Silverman’s staging is fluid and efficient, employing a spare, evocative set by Riccardo Hernandez and scene-suggesting lighting by Lap Chi Chu. Paul Tazewell’s costumes place us in the right period and transform genders. Taub has kept the clever central conceit of having all the roles played by women. This works especially well when the sexist President Woodrow Wilson is presented as a buffoonish song-and-dance man delightfully delivered with a buck and a wing by Grace McLean. Tsilala Brock also gracefully crosses gender lines as Wilson’s Chief of Staff, Dudley Malone who converts to the women’s side and falls in love with spunky Doris Stevens (a quirky and captivating Nadia Dandashi). The two have a charming duet “If We Were Married” in which Taub turns the romantic notions of matrimony inside out and reveals the true degraded status of wives in early 20th century America. In a sweet reprise new to the Broadway edition, Dudley and Doris are paired with Mrs. Catt and her companion Mollie Hay (sturdy Jaygee Macapugay), who sing of a future when their union would be as legal as women voting.

Nikki M. James returns in a blazing flash of fury as Ida B. Wells, demanding not to “wait her turn” as an African-American activist crusading for equal rights. Anastacia McCleskey is her able antagonist as the more moderate Mary Church Terrell. There are also sterling turns by fiery Kim Blanck, funny Ally Bonino, commanding Hannah Cruz, energetic Laila Erica Drew, and versatile Emily Skinner who grabs center stage in two contrasting supporting roles: flashy philanthropist Alva Belmont and folksy Phoebe Burn who persuades her legislator son to cast the deciding ballot to give women their elective rights. This is a superior Suffs and deserves your vote at the box office.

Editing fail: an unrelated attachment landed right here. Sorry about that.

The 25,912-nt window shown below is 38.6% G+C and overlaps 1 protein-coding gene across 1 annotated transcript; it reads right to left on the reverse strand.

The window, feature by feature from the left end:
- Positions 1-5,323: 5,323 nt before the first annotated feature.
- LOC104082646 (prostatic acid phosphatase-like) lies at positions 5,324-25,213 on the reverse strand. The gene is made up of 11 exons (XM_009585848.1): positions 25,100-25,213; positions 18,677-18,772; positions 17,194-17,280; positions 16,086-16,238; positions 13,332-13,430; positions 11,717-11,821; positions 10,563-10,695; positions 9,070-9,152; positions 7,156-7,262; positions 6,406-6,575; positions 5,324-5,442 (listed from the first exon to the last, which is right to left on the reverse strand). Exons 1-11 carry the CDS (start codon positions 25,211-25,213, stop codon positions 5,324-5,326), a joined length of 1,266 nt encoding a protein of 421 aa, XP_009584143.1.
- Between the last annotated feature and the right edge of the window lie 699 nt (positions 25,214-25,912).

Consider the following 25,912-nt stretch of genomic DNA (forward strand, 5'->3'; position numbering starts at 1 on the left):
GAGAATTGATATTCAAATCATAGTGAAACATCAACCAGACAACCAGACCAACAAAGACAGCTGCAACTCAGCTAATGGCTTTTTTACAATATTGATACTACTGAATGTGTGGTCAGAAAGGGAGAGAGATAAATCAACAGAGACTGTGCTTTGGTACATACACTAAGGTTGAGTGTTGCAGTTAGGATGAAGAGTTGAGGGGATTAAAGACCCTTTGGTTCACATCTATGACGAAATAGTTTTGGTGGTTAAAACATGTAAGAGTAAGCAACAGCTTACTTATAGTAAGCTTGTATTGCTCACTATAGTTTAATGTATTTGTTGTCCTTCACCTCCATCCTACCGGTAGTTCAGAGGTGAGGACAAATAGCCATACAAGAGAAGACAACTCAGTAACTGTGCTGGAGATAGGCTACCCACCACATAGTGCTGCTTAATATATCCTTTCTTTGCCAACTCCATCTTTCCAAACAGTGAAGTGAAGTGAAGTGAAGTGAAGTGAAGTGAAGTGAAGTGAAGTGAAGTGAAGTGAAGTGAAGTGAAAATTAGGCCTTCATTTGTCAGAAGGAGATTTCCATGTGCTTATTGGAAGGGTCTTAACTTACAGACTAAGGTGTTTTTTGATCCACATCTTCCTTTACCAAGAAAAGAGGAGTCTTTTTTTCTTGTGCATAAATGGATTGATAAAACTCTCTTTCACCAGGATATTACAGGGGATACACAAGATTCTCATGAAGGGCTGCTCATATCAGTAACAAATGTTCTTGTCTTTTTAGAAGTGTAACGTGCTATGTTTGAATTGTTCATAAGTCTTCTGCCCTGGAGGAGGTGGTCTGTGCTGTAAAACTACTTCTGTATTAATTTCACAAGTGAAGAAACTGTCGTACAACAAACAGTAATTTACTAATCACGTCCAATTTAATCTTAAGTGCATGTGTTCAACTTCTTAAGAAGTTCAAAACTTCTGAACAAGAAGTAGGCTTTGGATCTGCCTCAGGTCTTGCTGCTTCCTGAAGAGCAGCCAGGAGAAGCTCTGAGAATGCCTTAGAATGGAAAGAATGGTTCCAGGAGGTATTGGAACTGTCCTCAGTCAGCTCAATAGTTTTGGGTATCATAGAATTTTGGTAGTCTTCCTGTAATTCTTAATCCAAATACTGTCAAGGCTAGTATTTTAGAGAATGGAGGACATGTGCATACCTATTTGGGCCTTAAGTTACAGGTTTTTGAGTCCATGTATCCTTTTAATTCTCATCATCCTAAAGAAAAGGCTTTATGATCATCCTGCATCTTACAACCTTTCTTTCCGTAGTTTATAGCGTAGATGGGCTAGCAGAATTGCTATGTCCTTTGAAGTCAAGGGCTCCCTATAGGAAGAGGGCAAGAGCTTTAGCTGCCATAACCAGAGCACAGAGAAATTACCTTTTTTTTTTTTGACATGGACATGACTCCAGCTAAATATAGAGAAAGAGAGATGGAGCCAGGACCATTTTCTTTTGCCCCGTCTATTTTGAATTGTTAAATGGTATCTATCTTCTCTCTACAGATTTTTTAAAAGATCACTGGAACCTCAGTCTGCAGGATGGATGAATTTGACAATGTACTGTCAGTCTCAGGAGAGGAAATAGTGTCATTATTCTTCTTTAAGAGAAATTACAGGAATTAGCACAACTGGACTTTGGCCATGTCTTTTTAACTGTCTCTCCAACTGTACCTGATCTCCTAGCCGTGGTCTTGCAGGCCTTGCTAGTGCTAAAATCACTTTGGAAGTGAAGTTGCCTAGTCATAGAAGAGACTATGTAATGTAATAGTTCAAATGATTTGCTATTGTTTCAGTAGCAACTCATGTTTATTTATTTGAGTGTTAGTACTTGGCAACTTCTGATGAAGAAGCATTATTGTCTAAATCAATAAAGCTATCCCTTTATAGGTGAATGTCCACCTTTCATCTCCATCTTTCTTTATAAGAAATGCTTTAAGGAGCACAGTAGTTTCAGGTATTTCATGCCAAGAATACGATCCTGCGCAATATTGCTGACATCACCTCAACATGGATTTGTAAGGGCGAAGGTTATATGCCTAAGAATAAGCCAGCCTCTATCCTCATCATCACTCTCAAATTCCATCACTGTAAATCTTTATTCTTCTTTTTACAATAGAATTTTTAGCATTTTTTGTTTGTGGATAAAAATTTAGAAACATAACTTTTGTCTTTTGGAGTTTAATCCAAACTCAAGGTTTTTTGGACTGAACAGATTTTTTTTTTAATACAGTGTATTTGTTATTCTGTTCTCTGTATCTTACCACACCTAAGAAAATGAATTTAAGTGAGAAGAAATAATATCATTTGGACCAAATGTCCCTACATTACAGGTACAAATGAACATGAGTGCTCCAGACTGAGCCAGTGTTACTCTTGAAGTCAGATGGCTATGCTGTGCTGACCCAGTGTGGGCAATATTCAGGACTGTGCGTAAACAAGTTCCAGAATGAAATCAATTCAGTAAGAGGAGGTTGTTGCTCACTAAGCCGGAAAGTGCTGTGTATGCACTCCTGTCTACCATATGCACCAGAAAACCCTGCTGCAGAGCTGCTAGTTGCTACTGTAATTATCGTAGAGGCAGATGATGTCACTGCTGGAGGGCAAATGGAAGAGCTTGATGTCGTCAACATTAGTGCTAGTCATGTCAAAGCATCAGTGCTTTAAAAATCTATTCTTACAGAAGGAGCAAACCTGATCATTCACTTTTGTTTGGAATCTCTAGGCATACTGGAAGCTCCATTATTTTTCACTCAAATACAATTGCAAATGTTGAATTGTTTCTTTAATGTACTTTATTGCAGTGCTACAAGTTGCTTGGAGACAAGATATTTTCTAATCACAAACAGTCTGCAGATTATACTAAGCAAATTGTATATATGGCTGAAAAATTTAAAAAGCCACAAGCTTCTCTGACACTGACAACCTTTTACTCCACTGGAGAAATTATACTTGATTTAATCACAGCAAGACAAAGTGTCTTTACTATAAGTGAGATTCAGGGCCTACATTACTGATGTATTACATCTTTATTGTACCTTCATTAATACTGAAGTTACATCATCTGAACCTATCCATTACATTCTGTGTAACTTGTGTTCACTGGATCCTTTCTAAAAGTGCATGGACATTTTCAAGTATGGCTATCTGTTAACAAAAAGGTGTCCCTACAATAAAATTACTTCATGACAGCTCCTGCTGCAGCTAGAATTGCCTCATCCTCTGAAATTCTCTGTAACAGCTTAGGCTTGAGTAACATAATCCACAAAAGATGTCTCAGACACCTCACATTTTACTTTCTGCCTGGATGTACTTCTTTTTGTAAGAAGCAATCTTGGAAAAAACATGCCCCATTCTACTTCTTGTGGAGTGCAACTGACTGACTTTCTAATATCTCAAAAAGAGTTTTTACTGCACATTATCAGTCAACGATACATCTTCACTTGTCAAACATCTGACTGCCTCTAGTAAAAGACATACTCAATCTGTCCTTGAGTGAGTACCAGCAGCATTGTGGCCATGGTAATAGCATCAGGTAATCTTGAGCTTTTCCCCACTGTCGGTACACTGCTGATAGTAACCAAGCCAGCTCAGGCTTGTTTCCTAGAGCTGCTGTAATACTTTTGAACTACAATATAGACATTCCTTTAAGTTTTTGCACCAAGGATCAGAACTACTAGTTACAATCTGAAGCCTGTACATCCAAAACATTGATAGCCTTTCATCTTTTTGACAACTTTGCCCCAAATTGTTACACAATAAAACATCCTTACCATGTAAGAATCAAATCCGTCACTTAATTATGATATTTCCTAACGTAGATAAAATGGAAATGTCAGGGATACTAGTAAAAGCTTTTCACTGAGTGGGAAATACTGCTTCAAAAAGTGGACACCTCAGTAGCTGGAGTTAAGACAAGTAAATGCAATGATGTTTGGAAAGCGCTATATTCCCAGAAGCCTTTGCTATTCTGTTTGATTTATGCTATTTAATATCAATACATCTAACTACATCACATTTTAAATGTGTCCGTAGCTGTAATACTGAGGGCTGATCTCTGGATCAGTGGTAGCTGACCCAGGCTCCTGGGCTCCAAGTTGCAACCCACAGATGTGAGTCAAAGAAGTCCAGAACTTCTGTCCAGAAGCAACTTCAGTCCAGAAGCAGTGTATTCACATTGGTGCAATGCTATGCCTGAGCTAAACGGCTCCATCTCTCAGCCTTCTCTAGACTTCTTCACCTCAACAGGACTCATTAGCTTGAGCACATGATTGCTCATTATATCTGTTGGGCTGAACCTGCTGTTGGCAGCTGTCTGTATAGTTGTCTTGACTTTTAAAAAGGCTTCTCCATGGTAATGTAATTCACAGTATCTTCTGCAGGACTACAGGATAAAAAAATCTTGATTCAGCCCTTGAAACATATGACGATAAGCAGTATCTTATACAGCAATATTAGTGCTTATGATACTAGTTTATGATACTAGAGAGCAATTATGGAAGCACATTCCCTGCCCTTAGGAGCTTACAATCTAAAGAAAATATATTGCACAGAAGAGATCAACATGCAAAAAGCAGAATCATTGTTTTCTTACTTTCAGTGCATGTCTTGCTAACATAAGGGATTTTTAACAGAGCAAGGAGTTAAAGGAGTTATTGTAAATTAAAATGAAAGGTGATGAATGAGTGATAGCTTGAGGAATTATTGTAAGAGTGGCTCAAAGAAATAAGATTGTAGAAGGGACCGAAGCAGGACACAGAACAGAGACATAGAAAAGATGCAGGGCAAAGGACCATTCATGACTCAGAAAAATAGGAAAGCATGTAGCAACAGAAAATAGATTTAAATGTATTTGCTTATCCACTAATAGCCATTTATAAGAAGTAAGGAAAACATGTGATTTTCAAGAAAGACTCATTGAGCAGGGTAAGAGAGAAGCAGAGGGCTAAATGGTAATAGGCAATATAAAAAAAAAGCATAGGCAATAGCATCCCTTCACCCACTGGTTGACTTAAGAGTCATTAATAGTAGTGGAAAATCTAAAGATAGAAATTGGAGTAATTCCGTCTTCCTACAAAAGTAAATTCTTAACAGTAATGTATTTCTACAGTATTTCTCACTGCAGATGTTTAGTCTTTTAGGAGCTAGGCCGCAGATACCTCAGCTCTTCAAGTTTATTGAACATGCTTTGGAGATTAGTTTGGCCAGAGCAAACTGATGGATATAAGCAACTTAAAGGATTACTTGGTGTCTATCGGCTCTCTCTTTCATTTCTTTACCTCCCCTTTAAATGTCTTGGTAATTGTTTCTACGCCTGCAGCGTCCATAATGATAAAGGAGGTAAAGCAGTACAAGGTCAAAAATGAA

Jenna Rose Husli, Wren Rivera, Alyse Alan Louis, Phoenix Best, and Helen J Shen in Teeth Chelcie Parry in Teeth.

Teeth, Off-Broadway at Playwrights Horizons, is another musical about female empowerment, but it takes a decidedly different tact. Rather than employing historical survey, Teeth bites into the horror genre and tears off a satirical, darkly hilarious tale. Based on the 2007 cult film, this wacky musical Halloween candy confection centers on virginal teen Dawn, part of a youth chastity church group called Promise Keepers. As her forbidden desires grow and so do those of her equally chaste boyfriend football-captain Toby, Dawn discovers she has dental growths in her sexual organs. Castrating chaos and hilarity ensues. 

Will Connolly and Alyse Alan Louis in Teeth.

The sharp book and score are the collaborative work of Anna K. Jacobs (book and music) and Pulitzer Prize winner Michael R. Jackson (book and lyrics). As he did with A Strange Loop and White Girl in Danger, Jackson (along with Jacobs) lampoons puritanical extremism with barbed sarcasm. Sarah Benson’s direction has the right combination of gory and goofy—the spooky lighting by Jane Cox and Stacey Derosier strikes the right terrifying tone. As Dawn, Alyse Alan Louis perfectly conveys the Girl Scout innocent and the raging dominatrix lurking just underneath. Jason Gotay, Will Connolly, and Jared Loftin score comically as the unwitting males who cross her path with dire consequences. Steven Pasquale tries tries too hard to be evil as a sex-phobic Pastor and to be funny as a handsy gynecologist. Other than this cavity, Teeth has bite. 

Tsilala Brock and Grace McLean as Dudley Malone and President Woodrow Wilson in Suffs.

Suffs ****
Music Box Theater
239 W, 45th St., NYC.
Running time: two hours and 20 mins. including intermission. telecharge.com.
April 18—Sept. 7, 2024
Photography: Joan Marcus

 Hannah Cruz as Inez Milholland in Suffs.

Teeth ***
Playwrights Horizons
416 W. 42nd St., NYC.
Running time: one hour and 40 mins. with no intermission. playwrightshorizons.org.
March 19—April 28, 2024
Photography: Chelcie Parry

Jared Loftin plays Ryan, and Alyse Alan Louis plays Dawn in Teeth.